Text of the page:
Who do you know who is not discouraged or disappointed? No one. We all bear life's unfairness. Frustration and accidents and mistakes and broken dreams and lost loves accompany us like baggage on a long journey. We must carry the load or we'll fail to reach our destination in one sound and solid piece... and without a change of shorts.

Troubles are an opportunity to grow stronger and wiser. Don't look for them; they'll find you. If you exercise, eat right and stay strong, you'll grind them into bite-size pieces. We eat trouble for fuel. Troubles unchecked become depression -- a grim and lonely place. Iron is the antidote, the gym our first-aid station.

What we need to know about weightlifting and musclebuilding can be learned by a 10-year-old. Are there any old-timers out there who will attest to that statement? Yes, I admit, it is a broad stroke of the broom-size paint brush, but it's true.

Any one of us can take a willing youngster or oldster and in 60 minutes show them the way around the gym with five exercises to practice day by day to advance their being. Between sets we can even outline a simple menu for them -- tuna and water and celery spears... Wait... Come back... We'll add carrot sticks... ice cubes.

We learn daily at a significant pace, if our eyes and ears and minds are open. Practice pays quick and generous dividends. Time and iron is muscle and might.

And this is where discipline comes into play. Discipline is more precious than an iPhone. It's not a nature we inherit as much as it is a skill we develop.

Lifting weights (hard work, pain and sacrifice) requires discipline and develops discipline. Discipline begets discipline. Noting you lack it is perceptive and honest. Not working on it is weak and submissive. Weakness and submission, like strength in character, multiply themselves.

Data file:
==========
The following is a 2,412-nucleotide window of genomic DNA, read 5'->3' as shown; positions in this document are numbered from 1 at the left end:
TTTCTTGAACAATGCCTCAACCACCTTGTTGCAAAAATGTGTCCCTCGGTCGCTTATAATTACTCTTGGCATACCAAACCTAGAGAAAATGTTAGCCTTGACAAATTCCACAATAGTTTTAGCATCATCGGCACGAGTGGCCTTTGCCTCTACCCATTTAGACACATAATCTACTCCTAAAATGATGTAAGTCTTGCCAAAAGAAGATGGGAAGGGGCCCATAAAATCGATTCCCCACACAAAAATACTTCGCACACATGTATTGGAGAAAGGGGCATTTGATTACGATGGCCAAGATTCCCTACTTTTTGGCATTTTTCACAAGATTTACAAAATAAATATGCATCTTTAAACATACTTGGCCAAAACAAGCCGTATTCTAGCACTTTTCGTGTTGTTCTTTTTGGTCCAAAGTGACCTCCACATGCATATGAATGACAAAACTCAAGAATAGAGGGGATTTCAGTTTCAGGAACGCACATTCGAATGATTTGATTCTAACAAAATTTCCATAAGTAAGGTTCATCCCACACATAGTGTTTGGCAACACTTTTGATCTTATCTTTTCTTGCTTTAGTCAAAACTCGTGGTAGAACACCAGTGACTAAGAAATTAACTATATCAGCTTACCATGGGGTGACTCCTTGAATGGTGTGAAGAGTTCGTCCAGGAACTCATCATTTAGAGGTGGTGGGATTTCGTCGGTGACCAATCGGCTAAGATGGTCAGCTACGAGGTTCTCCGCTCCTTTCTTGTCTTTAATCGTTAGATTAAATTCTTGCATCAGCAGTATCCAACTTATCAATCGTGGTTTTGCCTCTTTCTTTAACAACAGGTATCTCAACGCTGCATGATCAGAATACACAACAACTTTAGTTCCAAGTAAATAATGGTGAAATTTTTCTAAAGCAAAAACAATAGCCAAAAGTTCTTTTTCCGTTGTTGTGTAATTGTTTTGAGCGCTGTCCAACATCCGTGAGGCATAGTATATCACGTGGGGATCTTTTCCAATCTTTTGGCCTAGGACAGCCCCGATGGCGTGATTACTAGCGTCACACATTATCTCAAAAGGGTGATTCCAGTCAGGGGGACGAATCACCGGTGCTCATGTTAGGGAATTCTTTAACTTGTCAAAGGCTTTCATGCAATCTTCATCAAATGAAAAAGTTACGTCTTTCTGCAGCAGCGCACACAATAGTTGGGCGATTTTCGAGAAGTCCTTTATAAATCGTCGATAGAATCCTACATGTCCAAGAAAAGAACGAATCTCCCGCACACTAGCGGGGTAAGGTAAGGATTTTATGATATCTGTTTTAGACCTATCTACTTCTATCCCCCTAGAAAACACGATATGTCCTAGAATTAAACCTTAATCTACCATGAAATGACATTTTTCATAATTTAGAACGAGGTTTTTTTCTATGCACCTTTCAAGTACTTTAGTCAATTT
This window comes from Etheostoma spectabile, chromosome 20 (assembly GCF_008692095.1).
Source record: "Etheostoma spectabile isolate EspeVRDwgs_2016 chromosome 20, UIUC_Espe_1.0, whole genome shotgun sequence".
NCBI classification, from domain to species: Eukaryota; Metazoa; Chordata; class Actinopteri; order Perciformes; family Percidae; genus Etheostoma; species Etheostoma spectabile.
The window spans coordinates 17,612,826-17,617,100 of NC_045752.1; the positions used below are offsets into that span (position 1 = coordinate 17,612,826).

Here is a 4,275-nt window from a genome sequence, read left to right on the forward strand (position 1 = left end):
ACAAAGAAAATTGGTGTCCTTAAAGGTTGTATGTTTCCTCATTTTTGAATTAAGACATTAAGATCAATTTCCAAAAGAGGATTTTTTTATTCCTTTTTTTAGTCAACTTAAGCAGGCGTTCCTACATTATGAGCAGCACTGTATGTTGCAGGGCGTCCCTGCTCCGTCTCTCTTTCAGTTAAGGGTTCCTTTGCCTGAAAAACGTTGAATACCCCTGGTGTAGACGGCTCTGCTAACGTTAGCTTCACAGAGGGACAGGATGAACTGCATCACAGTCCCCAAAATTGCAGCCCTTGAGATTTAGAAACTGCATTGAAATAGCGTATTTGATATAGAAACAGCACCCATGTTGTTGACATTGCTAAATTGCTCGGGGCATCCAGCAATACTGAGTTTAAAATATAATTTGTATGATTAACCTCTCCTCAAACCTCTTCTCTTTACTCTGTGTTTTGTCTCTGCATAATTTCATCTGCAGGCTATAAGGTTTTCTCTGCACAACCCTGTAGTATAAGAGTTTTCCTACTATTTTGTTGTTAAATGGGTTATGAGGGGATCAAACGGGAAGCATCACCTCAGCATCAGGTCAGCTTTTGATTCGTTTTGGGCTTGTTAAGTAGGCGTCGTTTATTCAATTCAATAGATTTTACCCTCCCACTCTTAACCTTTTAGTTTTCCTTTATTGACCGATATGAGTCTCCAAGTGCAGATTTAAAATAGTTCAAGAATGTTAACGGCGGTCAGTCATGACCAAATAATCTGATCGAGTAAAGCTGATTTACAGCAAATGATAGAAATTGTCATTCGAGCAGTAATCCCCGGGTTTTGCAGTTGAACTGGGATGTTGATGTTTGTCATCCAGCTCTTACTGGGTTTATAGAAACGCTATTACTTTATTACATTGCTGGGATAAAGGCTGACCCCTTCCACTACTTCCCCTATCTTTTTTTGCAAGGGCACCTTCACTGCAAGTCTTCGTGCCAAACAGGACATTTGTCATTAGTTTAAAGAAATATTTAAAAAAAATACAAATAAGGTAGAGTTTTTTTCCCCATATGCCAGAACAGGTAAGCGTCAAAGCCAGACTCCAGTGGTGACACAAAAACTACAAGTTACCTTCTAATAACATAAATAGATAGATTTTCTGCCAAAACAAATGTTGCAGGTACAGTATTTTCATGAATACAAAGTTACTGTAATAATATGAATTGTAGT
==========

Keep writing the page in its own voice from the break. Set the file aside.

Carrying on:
Now's the time, unless you don't have the time, in which case you must find the time. One hour three days a week will do... it will do wonders for your back and bis, your brains and brawn. Either they are fed and grow or they shrivel and die. Exercise is not an option. Advanced training is. Relax.

The weights are not all-or-nothing. Loosen your grip if you must, but don't let go now. Adopt a routine to serve your needs, your health, your fitness and your life today. Get huge and ripped later.

There's that special time before you go to work (beat the day, get a head start, arouse your energy and spirits and brain); there's lunchtime (gotta be swift and efficient); and there's that hour or two before Mr. Sandman visits your bedroom to sprinkle sweet dreams. The job or career is tough and the world is a mob... honk, beep, hiss, missed my train, that's my parking place, #[email protected]% rush hour commute, same to you, Bozo. And you dare to abandon your muscle-developing, strength-producing, character-building, stress-reducing and friend-making workouts for the fierce, selfish, plummeting world. We need them more than ever.

Tough choice. Hoist the steel and save a soul. One hour... Monday, Wednesday, Friday. Your spouse and kids will love you more, and you'll find a small place in your heart for yourself. Be your own best friend.

When it comes to money I am of little value... literally. We're all broke. Rob from Peter and forget about Paul, sell your Timex, collect refundable containers from your neighbor's garbage. Take up donations at work and invest in a set of rubber exercise bands at Play it Again Sports. They work.

There are pushups, chins and dips in the garage... free... all you can do.

That leaves us with injury and poor health -- exactly what you're prone to suffer if you don't get under the bar and before the rack. Are you sure you're under the weather, that's not just a tummy ache or a strained pinky? Ya look okay to me, a little out of shape, maybe.

But that's easy to fix. Get in the gym and blast it.

Zoom, boom, whoosh... Godspeed... DD

*****